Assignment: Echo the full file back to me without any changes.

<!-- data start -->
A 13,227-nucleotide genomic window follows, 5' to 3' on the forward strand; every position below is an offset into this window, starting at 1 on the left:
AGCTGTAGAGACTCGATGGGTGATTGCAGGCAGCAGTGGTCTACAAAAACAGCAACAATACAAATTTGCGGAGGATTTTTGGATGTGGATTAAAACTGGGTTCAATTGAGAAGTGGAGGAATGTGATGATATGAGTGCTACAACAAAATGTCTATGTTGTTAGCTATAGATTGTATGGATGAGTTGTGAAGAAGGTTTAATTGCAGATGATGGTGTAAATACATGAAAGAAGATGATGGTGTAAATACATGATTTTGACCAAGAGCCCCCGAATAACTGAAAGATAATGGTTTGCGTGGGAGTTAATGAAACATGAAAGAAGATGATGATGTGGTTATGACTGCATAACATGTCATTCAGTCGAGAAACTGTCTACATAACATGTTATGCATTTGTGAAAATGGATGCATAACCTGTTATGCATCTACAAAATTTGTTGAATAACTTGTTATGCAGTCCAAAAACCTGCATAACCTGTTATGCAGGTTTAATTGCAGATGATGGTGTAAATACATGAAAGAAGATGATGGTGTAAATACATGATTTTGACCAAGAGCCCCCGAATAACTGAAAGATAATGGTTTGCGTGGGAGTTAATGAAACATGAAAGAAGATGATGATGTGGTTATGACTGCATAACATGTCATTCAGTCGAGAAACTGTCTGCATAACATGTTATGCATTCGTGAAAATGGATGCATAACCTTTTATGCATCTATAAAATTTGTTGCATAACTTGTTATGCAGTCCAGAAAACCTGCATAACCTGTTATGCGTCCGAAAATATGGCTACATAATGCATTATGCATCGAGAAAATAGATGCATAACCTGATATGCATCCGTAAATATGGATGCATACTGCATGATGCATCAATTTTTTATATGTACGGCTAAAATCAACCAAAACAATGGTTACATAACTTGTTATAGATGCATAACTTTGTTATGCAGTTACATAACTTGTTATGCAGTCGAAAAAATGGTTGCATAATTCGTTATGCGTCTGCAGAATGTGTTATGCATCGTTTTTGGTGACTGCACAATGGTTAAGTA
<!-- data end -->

A 13,227-nucleotide genomic window follows, 5' to 3' on the forward strand; every position below is an offset into this window, starting at 1 on the left:
AGCTGTAGAGACTCGATGGGTGATTGCAGGCAGCAGTGGTCTACAAAAACAGCAACAATACAAATTTGCGGAGGATTTTTGGATGTGGATTAAAACTGGGTTCAATTGAGAAGTGGAGGAATGTGATGATATGAGTGCTACAACAAAATGTCTATGTTGTTAGCTATAGATTGTATGGATGAGTTGTGAAGAAGGTTTAATTGCAGATGATGGTGTAAATACATGAAAGAAGATGATGGTGTAAATACATGATTTTGACCAAGAGCCCCCGAATAACTGAAAGATAATGGTTTGCGTGGGAGTTAATGAAACATGAAAGAAGATGATGATGTGGTTATGACTGCATAACATGTCATTCAGTCGAGAAACTGTCTACATAACATGTTATGCATTTGTGAAAATGGATGCATAACCTGTTATGCATCTACAAAATTTGTTGAATAACTTGTTATGCAGTCCAAAAACCTGCATAACCTGTTATGCAGGTTTAATTGCAGATGATGGTGTAAATACATGAAAGAAGATGATGGTGTAAATACATGATTTTGACCAAGAGCCCCCGAATAACTGAAAGATAATGGTTTGCGTGGGAGTTAATGAAACATGAAAGAAGATGATGATGTGGTTATGACTGCATAACATGTCATTCAGTCGAGAAACTGTCTGCATAACATGTTATGCATTCGTGAAAATGGATGCATAACCTTTTATGCATCTATAAAATTTGTTGCATAACTTGTTATGCAGTCCAGAAAACCTGCATAACCTGTTATGCGTCCGAAAATATGGCTACATAATGCATTATGCATCGAGAAAATAGATGCATAACCTGATATGCATCCGTAAATATGGATGCATACTGCATGATGCATCAATTTTTTATATGTACGGCTAAAATCAACCAAAACAATGGTTACATAACTTGTTATAGATGCATAACTTTGTTATGCAGTTACATAACTTGTTATGCAGTCGAAAAAATGGTTGCATAATTCGTTATGCGTCTGCAGAATGTGTTATGCATCGTTTTTGGTGACTGCACAATGGTTAAGTA